Hook et al. v. Hook & Ackerman, Inc, 213 F.2d 122 (3d Cir. 1954)Annotate this Case
Decided May 12, 1954
Harry Price, New York City (Charles L. Cunningham, Pittsburgh, Pa., Matthew Sidney Biron, Philadelphia, Pa., on the brief), for appellants.
William B. Jaspert, Pittsburgh, Pa., for appellees.
Before BIGGS, Chief Judge, and KALODNER and STALEY, Circuit Judges.
BIGGS, Chief Judge.
The litigation dealt with in this opinion began with a complaint filed on July 19, 1949 in the court below.1 The plaintiffs, C. Howard Hook and W. W. Miller, individually and doing business as a partnership under the name and style of Hook & Miller, hereinafter referred to as "Hook & Miller", sued the defendant, Hook & Ackerman, Inc., hereinafter referred to as "Hook & Ackerman", seeking a judgment declaring that the Hook & Miller boiler embodied none of the inventions covered by Hook & Ackerman's United States Patent No. 2,247,796 and that therefore the claims of the patent were not infringed by Hook & Miller. Hook & Ackerman filed a counter-claim seeking damages for patent infringement and unfair competition and seeking other relief on equitable grounds. The court below, treating the issue of infringement as "the primary one", tried that issue separately. On August 21, 1952 the court held that the scope of the patent had to be restricted to certain novel features described and claimed therein and hence was not infringed.2 An appropriate order adjudging that Hook & Miller were not infringing patent No. 2,247,796, was entered on the same day.3 An appeal was taken to this court and was dismissed on January 26, 1953 for want of timely prosecution.
Prior to the time of the determination of the infringement issue, viz., on April 2, 1952, the court below entered an order restraining Hook & Ackerman and its agents from prosecuting the cross-claims filed by it against Hook & Miller in three certain actions in United States district courts. The litigations referred to were suits brought by Hook & Ackerman against customer-dealers of Hook & Miller charging patent infringement. Hook & Ackerman made Hook & Miller involuntary plaintiffs in these suits and then cross-claimed against them for breach of contract and unfair competition. The court also ordered that Hook & Ackerman be restrained from instituting any other suit against Hook & Miller which involved the same issues as those involved in the pending suit in the court below. On May 1, 1952 Hook & Ackerman appealed from this order to this court.4 But before any decision was rendered in this court, the court below handed down its opinion and entered the order referred to in the first paragraph of this opinion, declaring the patent not to be infringed.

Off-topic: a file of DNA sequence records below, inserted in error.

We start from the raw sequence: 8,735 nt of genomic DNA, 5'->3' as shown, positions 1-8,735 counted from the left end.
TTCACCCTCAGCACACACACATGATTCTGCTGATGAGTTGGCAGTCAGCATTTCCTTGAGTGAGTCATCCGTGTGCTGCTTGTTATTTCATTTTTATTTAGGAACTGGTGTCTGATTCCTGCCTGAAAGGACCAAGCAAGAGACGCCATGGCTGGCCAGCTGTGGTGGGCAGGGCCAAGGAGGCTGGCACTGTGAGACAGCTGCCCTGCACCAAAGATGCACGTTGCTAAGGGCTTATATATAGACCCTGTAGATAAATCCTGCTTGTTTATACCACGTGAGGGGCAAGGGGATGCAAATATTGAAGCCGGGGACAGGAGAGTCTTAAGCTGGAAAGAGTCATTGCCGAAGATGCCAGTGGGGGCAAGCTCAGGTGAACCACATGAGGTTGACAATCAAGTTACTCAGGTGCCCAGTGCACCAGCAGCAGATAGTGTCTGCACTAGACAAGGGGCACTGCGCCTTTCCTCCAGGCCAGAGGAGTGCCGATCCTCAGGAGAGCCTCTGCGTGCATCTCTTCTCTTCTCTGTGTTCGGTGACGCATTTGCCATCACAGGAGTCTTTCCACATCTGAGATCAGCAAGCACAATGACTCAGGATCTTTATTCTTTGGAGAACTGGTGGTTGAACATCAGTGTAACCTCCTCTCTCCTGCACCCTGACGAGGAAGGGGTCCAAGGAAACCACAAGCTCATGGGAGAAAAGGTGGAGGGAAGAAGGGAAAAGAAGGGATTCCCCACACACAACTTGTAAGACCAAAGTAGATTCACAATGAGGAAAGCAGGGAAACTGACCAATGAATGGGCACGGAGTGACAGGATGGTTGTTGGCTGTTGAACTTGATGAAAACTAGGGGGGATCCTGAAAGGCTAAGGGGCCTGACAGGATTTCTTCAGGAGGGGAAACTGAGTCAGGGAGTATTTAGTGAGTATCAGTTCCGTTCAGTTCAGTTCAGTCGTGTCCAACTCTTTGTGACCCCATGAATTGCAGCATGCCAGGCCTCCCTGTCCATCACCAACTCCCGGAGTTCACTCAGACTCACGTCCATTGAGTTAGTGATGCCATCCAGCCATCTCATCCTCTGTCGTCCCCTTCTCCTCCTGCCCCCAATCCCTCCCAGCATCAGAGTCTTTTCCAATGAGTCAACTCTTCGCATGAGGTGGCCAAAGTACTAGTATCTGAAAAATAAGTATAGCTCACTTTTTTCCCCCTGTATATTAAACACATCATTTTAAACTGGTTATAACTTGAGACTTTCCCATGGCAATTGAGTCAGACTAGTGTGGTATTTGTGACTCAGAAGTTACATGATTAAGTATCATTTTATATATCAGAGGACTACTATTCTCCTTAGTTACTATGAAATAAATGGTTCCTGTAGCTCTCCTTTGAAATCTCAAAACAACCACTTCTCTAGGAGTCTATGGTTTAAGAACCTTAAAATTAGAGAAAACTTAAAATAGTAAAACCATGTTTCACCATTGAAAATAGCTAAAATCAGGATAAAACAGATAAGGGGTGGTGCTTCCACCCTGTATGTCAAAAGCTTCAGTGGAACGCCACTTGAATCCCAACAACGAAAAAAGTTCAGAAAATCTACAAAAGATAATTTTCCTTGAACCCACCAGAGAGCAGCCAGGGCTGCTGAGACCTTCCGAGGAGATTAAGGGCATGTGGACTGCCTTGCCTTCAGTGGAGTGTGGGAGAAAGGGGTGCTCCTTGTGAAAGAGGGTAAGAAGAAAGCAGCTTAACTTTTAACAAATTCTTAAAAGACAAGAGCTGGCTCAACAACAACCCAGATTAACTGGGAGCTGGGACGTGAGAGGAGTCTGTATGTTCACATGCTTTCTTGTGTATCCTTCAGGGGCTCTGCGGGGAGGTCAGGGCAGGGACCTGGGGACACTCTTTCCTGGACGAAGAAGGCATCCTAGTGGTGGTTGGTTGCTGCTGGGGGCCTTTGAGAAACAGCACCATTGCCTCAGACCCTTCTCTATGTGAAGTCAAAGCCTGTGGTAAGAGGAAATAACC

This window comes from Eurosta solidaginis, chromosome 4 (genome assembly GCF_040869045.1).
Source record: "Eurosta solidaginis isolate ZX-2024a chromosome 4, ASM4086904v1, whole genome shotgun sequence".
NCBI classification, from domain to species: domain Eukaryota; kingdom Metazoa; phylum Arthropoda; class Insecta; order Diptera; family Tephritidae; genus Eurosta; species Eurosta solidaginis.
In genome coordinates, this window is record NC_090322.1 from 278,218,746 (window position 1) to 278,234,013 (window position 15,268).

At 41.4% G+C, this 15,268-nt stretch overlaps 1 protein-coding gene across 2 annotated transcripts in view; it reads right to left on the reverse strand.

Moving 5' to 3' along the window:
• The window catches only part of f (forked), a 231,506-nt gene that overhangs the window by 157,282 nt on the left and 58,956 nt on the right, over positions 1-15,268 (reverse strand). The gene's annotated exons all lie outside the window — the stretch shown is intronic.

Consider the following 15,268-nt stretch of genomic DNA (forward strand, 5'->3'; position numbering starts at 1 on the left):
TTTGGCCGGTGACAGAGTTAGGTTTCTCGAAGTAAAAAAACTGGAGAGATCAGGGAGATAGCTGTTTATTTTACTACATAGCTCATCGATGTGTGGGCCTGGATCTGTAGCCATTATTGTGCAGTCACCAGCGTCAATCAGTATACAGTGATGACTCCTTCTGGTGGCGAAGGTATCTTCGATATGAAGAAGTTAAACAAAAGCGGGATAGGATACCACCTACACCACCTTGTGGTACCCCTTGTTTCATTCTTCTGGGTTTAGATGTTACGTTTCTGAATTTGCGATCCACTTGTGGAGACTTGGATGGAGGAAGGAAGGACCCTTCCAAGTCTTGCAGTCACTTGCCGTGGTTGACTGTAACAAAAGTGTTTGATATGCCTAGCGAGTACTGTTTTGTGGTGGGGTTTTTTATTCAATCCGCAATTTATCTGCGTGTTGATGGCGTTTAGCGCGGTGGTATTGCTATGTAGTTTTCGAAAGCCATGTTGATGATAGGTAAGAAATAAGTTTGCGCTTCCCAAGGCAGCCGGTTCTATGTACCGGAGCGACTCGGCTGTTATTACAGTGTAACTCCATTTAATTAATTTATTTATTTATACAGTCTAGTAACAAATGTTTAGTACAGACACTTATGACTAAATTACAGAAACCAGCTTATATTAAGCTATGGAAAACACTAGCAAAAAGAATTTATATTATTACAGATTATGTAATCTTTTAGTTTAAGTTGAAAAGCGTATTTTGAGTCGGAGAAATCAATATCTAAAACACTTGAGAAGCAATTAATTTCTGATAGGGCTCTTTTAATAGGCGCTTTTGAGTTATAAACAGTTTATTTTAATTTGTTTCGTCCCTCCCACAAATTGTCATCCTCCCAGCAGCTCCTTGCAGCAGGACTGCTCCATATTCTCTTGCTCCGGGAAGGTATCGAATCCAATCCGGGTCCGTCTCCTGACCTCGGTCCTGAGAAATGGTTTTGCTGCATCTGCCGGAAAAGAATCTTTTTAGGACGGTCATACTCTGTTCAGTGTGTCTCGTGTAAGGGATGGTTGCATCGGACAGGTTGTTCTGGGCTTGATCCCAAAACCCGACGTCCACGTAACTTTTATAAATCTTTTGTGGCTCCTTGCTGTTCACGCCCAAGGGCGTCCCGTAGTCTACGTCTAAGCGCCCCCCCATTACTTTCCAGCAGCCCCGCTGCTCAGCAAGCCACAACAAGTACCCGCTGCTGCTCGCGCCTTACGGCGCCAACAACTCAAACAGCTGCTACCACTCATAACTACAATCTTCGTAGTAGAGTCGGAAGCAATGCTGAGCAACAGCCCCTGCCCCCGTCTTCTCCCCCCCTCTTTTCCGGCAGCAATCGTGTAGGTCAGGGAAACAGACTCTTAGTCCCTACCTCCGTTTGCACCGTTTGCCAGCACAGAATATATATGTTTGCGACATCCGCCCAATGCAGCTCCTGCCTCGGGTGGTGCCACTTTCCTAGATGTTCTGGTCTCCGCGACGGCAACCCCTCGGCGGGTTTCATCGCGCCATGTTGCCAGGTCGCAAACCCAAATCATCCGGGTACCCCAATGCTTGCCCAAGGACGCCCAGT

On December 23, 1952, Hook & Ackerman filed a suit in the Supreme Court of the State of New York against Metropolitan Sales Company, a customer-dealer of Hook & Miller, charging Metropolitan with unfairly competing against Hook & Ackerman. Hook & Miller were not parties to this suit. On January 6, 1953 the court below entered an order temporarily restraining Hook & Ackerman from directly or indirectly prosecuting this suit. The restraining order accompanied a rule to show cause why Hook & Ackerman should not be adjudged to be in contempt of the order of April 2, 1953, viz., the order referred to in the second paragraph of this opinion. The rule came on for hearing on January 16, 1953. The court below held that the status of Metropolitan in relation to Hook & Miller, as a customer-dealer of Hook & Miller, was the same as that of the defendants in the three suits referred to in the preceding paragraph of this opinion, and that Hook & Ackerman had not violated the order of April 2, 1952 which had enjoined the institution of any further suits against Hook & Miller only. The court thereupon dissolved the restraining order granted on January 6, 1953.
On January 16, 1953 Hook & Miller filed a petition for further relief under Section 2202, Title 28 U.S.C. which permits a plaintiff who has won a declaratory judgment action to obtain certain "further relief." The relief sought was purportedly based on the decision of the United States District Court for the District of Delaware in National Hairdressers and Cosmetologists Ass'n v. Philad Co., D.C., 41 F. Supp. 701, affirmed 3 Cir., 1942, 129 F.2d 1020. The petition filed by Hook & Miller sought to restrain Hook & Ackerman from prosecuting any suits, including the New York suit, involving "the same issues triable" in the case at bar against either Hook & Miller or Hook & Miller's agents or customers. In short, it was a proceeding instituted to restrain Hook & Ackerman from instituting a multiplicity of suits against Hook & Miller's customers. On the same day the court below entered an order setting the petition for further relief down for hearing on January 26, 1953. Hook & Ackerman filed a counter-petition as well as a motion for the dissolution and vacating of the injunction of April 2, 1952, or in the alternative for an appropriate modification of that injunction.